Dave McClure is a venture capitalist in a startup incubator in Silicon Valley called 500 Startups. It’s more commonly known by its alternate name: the fail factory. “The alternate name we came up with for 500 Startups was ‘fail factory,'” explains McClure in Fast Company. “We’re here trying to ‘manufacture fail’ on a regular basis, and we think that’s how you learn. Getting used to that, bouncing back from that, being able to figure out what people hate and turn that into what people love…if you’re not willing to take the risk of failing and not experience failure, you’re never going to figure out what the right path is to success.” The reality is, failure has not traditionally been embraced, but this is starting to change. Eric Markowitz of Inc.com hypothesizes that many factors have led people to embrace failure today. “The first, and most obvious answer, is that failure has become inexpensive,” Markowitz writes. “Decades ago, starting a business typically entailed borrowing capital from a bank, friends, or family. Opening a physical storefront required lots of capital. Today, the Web has democratized the process for starting up–building a website and hosting its data, even for e-commerce, are relatively inexpensive.” For these reasons–at least in the the technology world–failure is embraced as it is a necessary part of the learning process. In fact, there is now a global conference series dedicated to studying and celebrating failure called FailCon.

For a long stretch in the twentieth century, learning theory was dominated by the work of Harvard psychologist B. F. Skinner–a man many consider to be the most influential psychologist of the twentieth century. Skinner advocated a theory called “errorless
learning.” In Skinner’s model, learners were spoonfed new material in small bites and immediately quizzed on it while it remained in short-term memory. As the authors of Make It Stick: The Science of Successful Learning point out, students in Skinner’s model had virtually no chance of making an error. As the two renowned psychologist-authors of Make It Stick reinforce throughout the book, errors are an integral part of the learning process–especially with new material. “Yet in our Western culture, where achievement is seen as anlogo indicator of ability, many learners view errors as failure and do what they can to avoid committing them,” the authors write. “The aversion to failure may be reinforced by instructors who labor under the belief that when learners are allowed to make errors it’s the errors that they will learn.” We know today that this belief is misguided. Freedom from “errorless learning” has so empowered people that a group from Finland has created the Day for Failure taking place next week. It’s a chance for people to lose their fear of messing up. People can participate by tweeting their failures to #dayforfailure.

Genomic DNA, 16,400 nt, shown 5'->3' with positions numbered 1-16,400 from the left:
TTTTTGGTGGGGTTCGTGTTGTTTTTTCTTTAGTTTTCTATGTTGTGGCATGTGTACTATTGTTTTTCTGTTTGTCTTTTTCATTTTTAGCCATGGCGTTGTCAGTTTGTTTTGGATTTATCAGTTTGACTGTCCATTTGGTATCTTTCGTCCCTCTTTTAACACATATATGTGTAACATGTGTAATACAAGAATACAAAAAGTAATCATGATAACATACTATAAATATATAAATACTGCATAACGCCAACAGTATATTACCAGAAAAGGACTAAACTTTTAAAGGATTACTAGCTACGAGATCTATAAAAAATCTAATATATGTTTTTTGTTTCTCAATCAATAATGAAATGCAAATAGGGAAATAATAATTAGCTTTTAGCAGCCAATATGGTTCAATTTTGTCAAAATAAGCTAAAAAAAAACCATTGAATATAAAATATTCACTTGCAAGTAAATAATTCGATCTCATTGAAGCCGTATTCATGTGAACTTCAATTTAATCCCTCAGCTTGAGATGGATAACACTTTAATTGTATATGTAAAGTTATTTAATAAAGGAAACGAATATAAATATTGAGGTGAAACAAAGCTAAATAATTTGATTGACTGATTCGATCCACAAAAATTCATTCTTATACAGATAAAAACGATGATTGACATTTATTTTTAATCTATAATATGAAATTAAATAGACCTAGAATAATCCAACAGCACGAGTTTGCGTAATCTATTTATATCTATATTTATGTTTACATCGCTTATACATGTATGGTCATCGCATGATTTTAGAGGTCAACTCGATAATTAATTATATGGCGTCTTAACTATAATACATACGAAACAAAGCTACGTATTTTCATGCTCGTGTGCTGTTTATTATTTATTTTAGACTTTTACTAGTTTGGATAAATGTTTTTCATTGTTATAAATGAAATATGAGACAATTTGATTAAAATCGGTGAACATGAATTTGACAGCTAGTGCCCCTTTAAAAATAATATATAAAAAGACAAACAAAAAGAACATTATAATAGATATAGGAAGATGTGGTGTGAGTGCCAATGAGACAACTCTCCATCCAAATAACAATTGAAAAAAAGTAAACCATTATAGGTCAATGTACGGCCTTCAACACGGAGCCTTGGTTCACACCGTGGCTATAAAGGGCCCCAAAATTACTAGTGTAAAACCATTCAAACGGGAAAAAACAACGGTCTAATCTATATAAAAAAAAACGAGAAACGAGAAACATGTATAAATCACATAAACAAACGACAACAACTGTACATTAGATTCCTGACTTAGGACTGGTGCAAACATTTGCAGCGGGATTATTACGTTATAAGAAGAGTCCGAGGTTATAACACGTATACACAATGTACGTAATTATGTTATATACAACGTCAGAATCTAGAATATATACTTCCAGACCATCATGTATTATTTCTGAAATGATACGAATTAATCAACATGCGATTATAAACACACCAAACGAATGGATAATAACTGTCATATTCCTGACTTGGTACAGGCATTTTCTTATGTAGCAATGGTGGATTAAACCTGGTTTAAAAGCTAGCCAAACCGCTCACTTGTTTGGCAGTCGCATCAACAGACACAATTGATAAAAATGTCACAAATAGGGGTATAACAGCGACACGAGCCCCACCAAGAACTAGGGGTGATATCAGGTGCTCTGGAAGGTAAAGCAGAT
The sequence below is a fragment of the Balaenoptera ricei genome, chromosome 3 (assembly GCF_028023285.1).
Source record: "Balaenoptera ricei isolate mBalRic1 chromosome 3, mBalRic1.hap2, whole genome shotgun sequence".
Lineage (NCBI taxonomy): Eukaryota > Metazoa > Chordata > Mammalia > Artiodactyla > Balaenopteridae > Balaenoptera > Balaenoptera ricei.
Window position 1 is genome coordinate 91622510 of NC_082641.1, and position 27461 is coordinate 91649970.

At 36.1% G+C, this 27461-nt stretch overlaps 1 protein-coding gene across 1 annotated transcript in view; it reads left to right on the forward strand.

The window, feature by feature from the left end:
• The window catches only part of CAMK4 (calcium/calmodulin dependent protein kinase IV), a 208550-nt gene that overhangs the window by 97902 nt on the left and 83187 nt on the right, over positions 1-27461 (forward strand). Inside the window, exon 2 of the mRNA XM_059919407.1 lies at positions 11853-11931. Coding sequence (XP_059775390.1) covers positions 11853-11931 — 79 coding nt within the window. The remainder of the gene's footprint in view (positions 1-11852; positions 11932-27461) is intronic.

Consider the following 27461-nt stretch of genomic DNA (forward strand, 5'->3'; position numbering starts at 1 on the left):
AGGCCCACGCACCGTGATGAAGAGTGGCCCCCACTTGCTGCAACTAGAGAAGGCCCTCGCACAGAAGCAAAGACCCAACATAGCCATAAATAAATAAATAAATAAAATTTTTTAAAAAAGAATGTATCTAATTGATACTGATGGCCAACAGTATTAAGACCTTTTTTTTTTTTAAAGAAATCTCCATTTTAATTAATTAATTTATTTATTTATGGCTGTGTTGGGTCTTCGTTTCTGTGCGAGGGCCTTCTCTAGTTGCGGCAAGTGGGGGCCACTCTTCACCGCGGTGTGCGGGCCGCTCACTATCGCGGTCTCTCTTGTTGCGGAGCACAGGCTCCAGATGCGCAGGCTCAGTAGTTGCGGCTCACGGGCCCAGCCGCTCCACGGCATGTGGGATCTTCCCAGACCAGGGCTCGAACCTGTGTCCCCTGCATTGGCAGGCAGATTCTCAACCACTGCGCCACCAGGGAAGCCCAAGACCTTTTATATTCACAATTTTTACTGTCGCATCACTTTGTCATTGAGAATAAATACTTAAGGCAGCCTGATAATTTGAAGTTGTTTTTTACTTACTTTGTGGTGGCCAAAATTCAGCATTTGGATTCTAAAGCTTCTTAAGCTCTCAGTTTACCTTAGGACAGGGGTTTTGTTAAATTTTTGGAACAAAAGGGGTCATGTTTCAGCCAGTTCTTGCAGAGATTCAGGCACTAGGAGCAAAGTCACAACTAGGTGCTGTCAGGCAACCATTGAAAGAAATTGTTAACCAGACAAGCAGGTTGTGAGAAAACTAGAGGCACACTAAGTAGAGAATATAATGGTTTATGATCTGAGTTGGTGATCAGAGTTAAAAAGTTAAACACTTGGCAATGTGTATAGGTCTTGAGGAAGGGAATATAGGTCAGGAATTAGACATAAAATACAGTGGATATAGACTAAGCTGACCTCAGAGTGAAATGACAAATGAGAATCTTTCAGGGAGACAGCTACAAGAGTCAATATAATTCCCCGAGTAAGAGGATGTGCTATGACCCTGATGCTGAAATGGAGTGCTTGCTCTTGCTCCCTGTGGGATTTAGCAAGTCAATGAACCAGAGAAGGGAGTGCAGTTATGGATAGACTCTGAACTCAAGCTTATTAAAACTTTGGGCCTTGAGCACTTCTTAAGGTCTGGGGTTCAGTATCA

Fail fast, manufacturing fail, fail factory, FailCon are terms that help capture the mood of the technology and venture capital world today. However, the idea of celebrating failure is not likely something you see embraced in daily life. One way schools can embrace failure and teach perseverance is by encouraging self-directed learning (and yes, failure) by giving students a place to invent and learn from their experiences. This is why we are beginning the process of putting makerspaces in our schools. A makerspace is a place where students come together with expert faculty to design, create, and build projects using material and technology they might not come in contact with during the regular school day. Exploration in a makerspace is student driven. Makers are limited only by their imagination.

A makerspace is a place to tinker and explore. It’s a place where you can build with legos, print in 3-D, or even learn how to fly a drone. In a makerspace, failure is expected as is learning from mistakes. The reality is, as you explore new ideas and technology, you will always make mistakes. On this blog, I’ll chronicle our makerspace journey as we move from concept to reality. Besides, don’t you want to learn how to fly one of these?

Invent Anything

As someone who has spent a lifetime in education, I’m always on the lookout for free or cheap ways to do cool stuff in classrooms. Whenever a new idea comes out, I always try to find ways to lower costs or to get the latest fad for free. I obviously don’t mind spending money on quality products (hello, Apple and WordPress), but I have to be wowed before I can be convinced to splurge on something that costs money. I’m fearful of not spending wisely or spending money on something that could be irrelevant in a year or two. It seems that technology improves so fast that it can be difficult to commit to anything because you fear your purchase might be obsolete in a few months. As David Pogue wrote in Scientific American, “It’s human to fear new technology.” However, you can’t let fear of making a bad decision paralyze progress. You need to take chances and try your hardest to give students all the tools they will need to be competitive in an ever-evolving workplace.